Critical Inquiry Critical Inquiry

Michael Maizels reviews Arte Programmata

Lindsay Caplan. Arte Programmata: Freedom, Control and the Computer in 1960s Italy. Minneapolis: University of Minnesota Press, 2022. 431 pp.

Review by Michael Maizels

23 March 2023

Arte Programmata provides a nuanced, incisive window into the ways in which artists grappled with arrival of computing technology in postwar Italy. The volume attends to the intersecting currents of aesthetic exploration and resistance to these profound new technologies, all of which took place against the shifting social and political contexts of the 1960s and 1970s. The broad outlines of this story will be familiar to media-focused scholars from prior research on the US and select parts of Europe (to date, mostly the UK and Germany). However, Caplan’s volume demonstrates that Italy belongs within this historiography. And given the recent election of the rightist Giorgia Meloni to the position of Italian Prime Minister, the topic feels suddenly more timely than expected.

Caplan’s book takes as its overall theme the conflicted relationship between “freedom,” “control” and “collectivity.” The volume probes at ways in which the affordances of technological control are figured as both the shackles of top-down control and the ground from which new social bonds might emerge—and thereby engender new kinds of freedoms. These tensions are held in play through a series of chapters that explore the unfolding of technology-driven exhibitions and art practices in Italy, the first of which, Arte Programmata (1962), gives the book its title. Not as well known as later events like Cybernetic Serendipity (1969) and Information (1970), Arte Programmata deserves a larger historical reputation. The show took place at the showroom of the Olivetti corporation—perhaps akin to an Italian IBM—and featured a litany of both individual contributors as well as alphanumerically denominated collectives (Grupo N, Grupo T, and more). Pace Caplan, the included works sought to destabilize the finished objet d’art into a mediated screen of interactivity between artist, work, and viewer. Out of this heady milieu came Umberto Eco’s notion of the Open Work, which subsequently coalesced into a major touchstone of aesthetic theory writ large. Recovering and unpacking the technopolitical context in which this idea was generated is alone a worthy achievement.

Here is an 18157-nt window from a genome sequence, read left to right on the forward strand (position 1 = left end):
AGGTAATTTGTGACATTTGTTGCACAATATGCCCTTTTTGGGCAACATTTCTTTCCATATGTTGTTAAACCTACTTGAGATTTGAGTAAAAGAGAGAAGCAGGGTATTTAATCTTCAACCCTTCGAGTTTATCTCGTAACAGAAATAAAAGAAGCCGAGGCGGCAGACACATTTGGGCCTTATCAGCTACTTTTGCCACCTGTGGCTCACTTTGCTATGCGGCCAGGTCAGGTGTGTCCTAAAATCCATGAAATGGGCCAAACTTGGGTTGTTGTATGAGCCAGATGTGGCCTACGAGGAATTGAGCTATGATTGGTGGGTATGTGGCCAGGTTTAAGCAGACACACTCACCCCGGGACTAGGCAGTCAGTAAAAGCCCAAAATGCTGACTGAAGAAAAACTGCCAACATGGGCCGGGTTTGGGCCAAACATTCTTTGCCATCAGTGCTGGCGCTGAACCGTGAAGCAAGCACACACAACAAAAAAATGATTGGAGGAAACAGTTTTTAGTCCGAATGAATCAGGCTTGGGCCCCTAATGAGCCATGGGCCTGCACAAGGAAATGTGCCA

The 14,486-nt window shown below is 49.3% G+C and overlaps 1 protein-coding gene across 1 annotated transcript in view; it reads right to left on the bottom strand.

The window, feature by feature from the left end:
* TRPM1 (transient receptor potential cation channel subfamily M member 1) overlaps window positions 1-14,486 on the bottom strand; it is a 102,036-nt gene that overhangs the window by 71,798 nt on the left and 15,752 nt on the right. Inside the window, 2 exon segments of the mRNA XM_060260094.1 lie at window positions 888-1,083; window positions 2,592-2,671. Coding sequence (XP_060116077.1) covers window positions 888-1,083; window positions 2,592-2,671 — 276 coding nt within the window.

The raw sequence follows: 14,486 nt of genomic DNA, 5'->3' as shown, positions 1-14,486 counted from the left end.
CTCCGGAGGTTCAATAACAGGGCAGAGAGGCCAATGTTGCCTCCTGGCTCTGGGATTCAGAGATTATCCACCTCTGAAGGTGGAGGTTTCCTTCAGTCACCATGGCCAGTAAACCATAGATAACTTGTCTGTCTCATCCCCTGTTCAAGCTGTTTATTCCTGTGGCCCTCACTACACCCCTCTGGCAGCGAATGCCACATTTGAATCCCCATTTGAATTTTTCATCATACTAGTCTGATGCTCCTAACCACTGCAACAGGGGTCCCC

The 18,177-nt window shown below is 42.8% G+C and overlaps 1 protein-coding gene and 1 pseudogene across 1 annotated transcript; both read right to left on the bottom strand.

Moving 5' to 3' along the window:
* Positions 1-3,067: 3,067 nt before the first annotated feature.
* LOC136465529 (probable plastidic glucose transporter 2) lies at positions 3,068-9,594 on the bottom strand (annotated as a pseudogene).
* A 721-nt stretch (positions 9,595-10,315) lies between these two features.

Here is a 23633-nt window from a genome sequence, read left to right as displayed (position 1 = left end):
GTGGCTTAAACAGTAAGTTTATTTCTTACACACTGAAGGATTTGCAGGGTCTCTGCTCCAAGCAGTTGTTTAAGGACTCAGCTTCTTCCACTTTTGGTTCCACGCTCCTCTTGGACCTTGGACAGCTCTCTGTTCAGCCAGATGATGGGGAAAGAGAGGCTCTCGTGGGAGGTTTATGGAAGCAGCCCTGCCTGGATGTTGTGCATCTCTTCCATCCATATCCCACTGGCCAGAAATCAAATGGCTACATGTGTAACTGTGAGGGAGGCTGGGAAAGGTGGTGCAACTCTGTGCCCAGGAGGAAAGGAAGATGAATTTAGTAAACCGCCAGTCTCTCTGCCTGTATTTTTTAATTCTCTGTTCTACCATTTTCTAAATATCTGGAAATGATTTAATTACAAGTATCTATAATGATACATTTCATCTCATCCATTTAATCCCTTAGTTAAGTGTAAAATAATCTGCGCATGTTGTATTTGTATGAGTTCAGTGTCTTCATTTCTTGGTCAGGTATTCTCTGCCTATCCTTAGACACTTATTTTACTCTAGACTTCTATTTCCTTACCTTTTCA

The following chapters contain additional pleasant surprises. Chapter two follows the various Grupos as they stood up ambienti, media-rich environmental installations. Grupo T’s Spazio + Lines luce + Spettatori (1964) constituted a gridlike box of motion-activated lights, while Ambienti a shock luminosi (1964) flooded viewers with what Caplan describes as “light and sound to the point of blurring all distinctions between oneself and surrounding space." These constructions clearly presage not just the work of contemporary artists like Refik Anadol and Rafael Lozano-Hemmer, but were also out ahead of period explorations undertaken by American artists such as Bruce Nauman and Dan Graham. Chapter three returns the Italian scene back into the international context, juxtaposing the work and theories of the programatta set with curatorial vision set forth in Cybernetic Serendipity and Information. Different than these British and American successors, Caplan argues that the Italians took a particularly nuanced approach. Technology was neither a site of resistance nor utopian dreaming, but a set of tools in which the richness of open societies and planned communities could possibly find a best of both worlds.

Overall, Arte Programmata makes a valuable contribution to the media art history of midcentury Europe. One small blindspot in the manuscript can be arguably found in the lack of exploration of the business of technology in Italy versus Europe and the US. While Caplan pays admirable attention to the ways that technological tools intersected with political and social upheavals, one feels that a sense that the question of how capital flowed into these systems would provide an important layer of interpretative context.  Nevertheless, the book is comprehensive in its treatment and will provide numerous threads of further exploration.